During lockdown, when the garden centres were closed, many of the nurseries that sell plants online were fortunately much busier than usual. Other nurseries that were adversely affected by the Covid-19 pandemic began selling plants online to help boost trade. A key consideration for these mail order businesses is the way in which the plants are packaged. Rachel Anderson therefore discusses some of the innovative packaging solutions that growers and manufacturers use for mail order plants.
As Alex Everett, Aeroplas’ sales and new product development manager, notes: “Mail order is exciting. It’s done very well this year.” He explains that his customers tend to purchase their plastic pots from Aeroplas and then customise the remainder of the packaging – such as the cardboard box in which the potted plant sits. One of the growers to whom Aeroplas supplies its 5.5L pots (which are made from recycled material) is Chris Styles, of Style Roses in Lincolnshire. Chris says: “At the start of lockdown, we were dispatching up to twice what we normally would – anything up to 1,800 orders a week. Most of the orders tend to be single orders.” Chris hired three additional staff members to help the family business manage the time-consuming job of processing and packing. His roses sit in burgundy-coloured pots that are customised with the Style Roses logo. Several years ago, Chris worked with the packaging specialist DS Smith to develop an award-winning cardboard packaging solution that prevents the plants from moving around when they are being transported. He says: “We developed a flap that clips over the top of the pot and holds the plant in place. Also, if you bend the flap in half, it will hold a 4L pot as well. It’s quite a clever design.” Generously, the design team purposely chose not to patent its creation so that other growers could use this packaging solution. “A lot of the industry is using this box now,” explains Chris.
Other growers have their own packaging solutions. One such nursery is Hampshire-based Hardy’s Cottage Garden Plants. Owner Rosy Hardy says: “We’ve had to become adaptable and creative in the way that we box our plants.” She explains her custom boxes-made offers a cost-effective solution. As her perennials are sold in 1L and 3L pots the nursery uses seven or eight different box sizes to accommodate the many different configurations of pots that her customers order. “We have about four different styles of flower boxes, which we keep the plants upright in and we have some other boxes which we can lie the plants down in.” Rosy and her team use canes or old pots to help keep the plants in place. They also use eco-friendly, biodegradable Eco Flo to help cushion the products. Hardy’s cardboard box suppliers include ASC Direct and the Cardboard Box Company. “Some other companies require us to order five pallet loads of boxes and we just don’t have the space. We cannot store the boxes outside – or even in a polytunnel – because moisture is a problem. Once they become damp they are not as strong.”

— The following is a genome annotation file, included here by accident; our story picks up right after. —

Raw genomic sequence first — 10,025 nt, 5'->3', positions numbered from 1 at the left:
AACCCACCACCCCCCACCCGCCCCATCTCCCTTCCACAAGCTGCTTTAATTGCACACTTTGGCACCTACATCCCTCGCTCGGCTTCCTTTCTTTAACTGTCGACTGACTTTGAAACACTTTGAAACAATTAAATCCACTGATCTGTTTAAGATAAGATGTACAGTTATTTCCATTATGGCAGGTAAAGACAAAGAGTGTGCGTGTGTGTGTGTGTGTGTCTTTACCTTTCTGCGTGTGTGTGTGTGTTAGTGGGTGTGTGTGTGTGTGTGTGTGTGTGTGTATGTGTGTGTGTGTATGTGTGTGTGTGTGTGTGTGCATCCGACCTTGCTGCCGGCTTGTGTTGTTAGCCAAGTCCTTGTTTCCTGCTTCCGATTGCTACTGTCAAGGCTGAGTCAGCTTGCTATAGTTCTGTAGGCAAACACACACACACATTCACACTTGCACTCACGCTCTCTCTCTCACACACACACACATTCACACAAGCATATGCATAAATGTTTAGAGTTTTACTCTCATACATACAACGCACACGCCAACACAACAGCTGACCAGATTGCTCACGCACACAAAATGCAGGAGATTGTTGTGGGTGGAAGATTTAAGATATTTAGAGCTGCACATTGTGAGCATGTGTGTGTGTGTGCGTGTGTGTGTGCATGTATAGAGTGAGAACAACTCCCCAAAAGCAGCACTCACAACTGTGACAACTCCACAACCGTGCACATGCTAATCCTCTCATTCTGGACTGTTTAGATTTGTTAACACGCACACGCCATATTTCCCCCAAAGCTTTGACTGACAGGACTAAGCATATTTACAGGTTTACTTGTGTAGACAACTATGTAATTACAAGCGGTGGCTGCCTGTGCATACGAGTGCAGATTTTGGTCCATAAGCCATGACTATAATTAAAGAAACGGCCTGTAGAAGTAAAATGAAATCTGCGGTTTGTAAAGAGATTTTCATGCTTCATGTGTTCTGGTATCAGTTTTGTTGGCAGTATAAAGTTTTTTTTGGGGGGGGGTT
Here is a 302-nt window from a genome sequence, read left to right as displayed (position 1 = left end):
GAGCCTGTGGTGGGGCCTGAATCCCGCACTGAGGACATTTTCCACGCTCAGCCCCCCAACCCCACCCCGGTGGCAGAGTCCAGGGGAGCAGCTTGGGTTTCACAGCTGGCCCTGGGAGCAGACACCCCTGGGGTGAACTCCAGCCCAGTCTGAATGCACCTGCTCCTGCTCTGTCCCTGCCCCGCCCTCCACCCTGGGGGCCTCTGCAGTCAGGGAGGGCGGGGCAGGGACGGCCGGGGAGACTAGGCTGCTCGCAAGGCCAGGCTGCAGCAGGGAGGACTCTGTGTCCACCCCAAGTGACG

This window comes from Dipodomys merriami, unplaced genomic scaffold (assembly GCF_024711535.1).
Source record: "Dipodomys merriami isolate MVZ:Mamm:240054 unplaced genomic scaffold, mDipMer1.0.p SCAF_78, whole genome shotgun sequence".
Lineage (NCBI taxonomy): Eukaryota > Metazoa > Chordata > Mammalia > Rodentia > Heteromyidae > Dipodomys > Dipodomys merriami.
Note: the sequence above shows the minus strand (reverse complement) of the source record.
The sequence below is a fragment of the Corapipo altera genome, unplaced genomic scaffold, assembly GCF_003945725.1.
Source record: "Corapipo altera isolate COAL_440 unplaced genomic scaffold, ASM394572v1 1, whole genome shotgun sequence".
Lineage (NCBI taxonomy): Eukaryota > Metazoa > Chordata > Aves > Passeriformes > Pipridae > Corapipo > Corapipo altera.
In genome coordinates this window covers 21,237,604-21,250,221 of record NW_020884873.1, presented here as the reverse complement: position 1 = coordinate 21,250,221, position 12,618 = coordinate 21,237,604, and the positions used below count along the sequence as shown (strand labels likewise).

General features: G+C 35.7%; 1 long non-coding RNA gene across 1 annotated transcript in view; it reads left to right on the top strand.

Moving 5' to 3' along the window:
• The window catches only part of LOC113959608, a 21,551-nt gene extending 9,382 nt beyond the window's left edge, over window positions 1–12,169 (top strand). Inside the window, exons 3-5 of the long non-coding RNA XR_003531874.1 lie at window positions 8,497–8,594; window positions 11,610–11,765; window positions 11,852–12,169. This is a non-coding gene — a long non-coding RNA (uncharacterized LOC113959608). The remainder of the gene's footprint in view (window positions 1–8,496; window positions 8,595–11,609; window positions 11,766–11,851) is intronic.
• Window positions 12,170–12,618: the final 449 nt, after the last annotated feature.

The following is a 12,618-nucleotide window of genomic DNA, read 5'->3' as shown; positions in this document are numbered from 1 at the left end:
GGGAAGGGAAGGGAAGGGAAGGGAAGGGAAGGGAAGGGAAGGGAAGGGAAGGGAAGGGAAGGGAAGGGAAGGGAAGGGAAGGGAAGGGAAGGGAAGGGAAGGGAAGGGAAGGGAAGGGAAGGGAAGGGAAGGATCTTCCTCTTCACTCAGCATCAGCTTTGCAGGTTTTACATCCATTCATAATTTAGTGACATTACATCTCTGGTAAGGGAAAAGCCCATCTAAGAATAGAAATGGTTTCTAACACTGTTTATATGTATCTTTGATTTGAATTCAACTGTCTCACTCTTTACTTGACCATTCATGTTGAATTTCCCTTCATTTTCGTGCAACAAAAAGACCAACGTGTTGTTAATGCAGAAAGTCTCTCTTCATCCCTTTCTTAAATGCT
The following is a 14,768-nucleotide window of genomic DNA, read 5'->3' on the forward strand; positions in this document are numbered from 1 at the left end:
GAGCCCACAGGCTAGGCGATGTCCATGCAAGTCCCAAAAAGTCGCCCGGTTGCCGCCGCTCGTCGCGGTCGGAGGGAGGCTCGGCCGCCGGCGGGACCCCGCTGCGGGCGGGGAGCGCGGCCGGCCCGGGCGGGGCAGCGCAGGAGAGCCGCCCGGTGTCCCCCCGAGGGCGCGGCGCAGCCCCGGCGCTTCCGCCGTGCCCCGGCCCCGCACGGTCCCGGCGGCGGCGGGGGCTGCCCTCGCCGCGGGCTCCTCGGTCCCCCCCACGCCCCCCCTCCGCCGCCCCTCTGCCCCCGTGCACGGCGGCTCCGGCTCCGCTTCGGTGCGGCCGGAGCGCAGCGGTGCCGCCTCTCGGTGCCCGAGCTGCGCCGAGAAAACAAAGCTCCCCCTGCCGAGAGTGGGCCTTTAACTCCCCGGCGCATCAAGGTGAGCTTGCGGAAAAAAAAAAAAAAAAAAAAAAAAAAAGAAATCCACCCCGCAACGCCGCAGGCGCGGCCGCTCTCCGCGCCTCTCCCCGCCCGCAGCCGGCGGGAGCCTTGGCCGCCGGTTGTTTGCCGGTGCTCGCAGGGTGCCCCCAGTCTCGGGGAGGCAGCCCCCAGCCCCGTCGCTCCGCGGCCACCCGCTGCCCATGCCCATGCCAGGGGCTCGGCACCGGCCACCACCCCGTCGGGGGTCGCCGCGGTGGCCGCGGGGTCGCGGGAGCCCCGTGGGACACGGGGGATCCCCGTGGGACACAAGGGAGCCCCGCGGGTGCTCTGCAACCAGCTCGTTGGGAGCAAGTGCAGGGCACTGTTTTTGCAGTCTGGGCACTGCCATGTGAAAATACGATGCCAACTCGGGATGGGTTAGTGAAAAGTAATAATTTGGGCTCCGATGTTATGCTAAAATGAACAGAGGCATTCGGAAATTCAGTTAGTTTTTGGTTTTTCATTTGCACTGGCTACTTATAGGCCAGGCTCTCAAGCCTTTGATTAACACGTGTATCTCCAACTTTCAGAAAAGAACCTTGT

Rosy uses round-shaped pots for her plants, but staff at The Beth Chatto Gardens’ nursery and online store in Essex prefer to use square-shaped pots, where possible. This shape fits nicely into the plant-holding trays it uses. Steve Marshall, online sales and horticultural education manager, says that the nursery mainly uses square pots that are 1L in size. “They are easier to post, easier for the consumer to plant and easier for us to work with on site.” He adds that the nursery is now switching to taupe-coloured pots, which can be added to kerbside recycling boxes. Furthermore, The Beth Chatto Gardens’ nursery and online store uses cardboard boxes – supplied by Essex Packaging – that fit its plant trays; namely, six 1L plants or 12 1L plants. To keep the plants safe and secure in transit, its e-commerce staff cushion the plants with either cardboard or scrunched up paper, much of which has already been used before. Steve explains: “We would rather use that than secure the products with plastic tape or use plastic trays.”